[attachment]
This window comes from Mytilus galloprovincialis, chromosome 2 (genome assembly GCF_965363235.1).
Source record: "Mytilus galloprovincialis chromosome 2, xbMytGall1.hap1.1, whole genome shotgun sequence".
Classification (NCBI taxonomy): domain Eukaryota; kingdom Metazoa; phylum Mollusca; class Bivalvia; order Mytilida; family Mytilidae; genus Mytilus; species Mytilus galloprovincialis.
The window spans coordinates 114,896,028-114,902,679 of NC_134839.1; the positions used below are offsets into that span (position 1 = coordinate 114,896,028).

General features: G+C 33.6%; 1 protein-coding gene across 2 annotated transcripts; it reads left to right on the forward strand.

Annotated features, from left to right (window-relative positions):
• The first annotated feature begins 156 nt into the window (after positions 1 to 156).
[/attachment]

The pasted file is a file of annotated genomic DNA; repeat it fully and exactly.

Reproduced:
This window comes from Mytilus galloprovincialis, chromosome 2 (genome assembly GCF_965363235.1).
Source record: "Mytilus galloprovincialis chromosome 2, xbMytGall1.hap1.1, whole genome shotgun sequence".
Classification (NCBI taxonomy): domain Eukaryota; kingdom Metazoa; phylum Mollusca; class Bivalvia; order Mytilida; family Mytilidae; genus Mytilus; species Mytilus galloprovincialis.
The window spans coordinates 114,896,028-114,902,679 of NC_134839.1; the positions used below are offsets into that span (position 1 = coordinate 114,896,028).

General features: G+C 33.6%; 1 protein-coding gene across 2 annotated transcripts; it reads left to right on the forward strand.

Annotated features, from left to right (window-relative positions):
• The first annotated feature begins 156 nt into the window (after positions 1 to 156).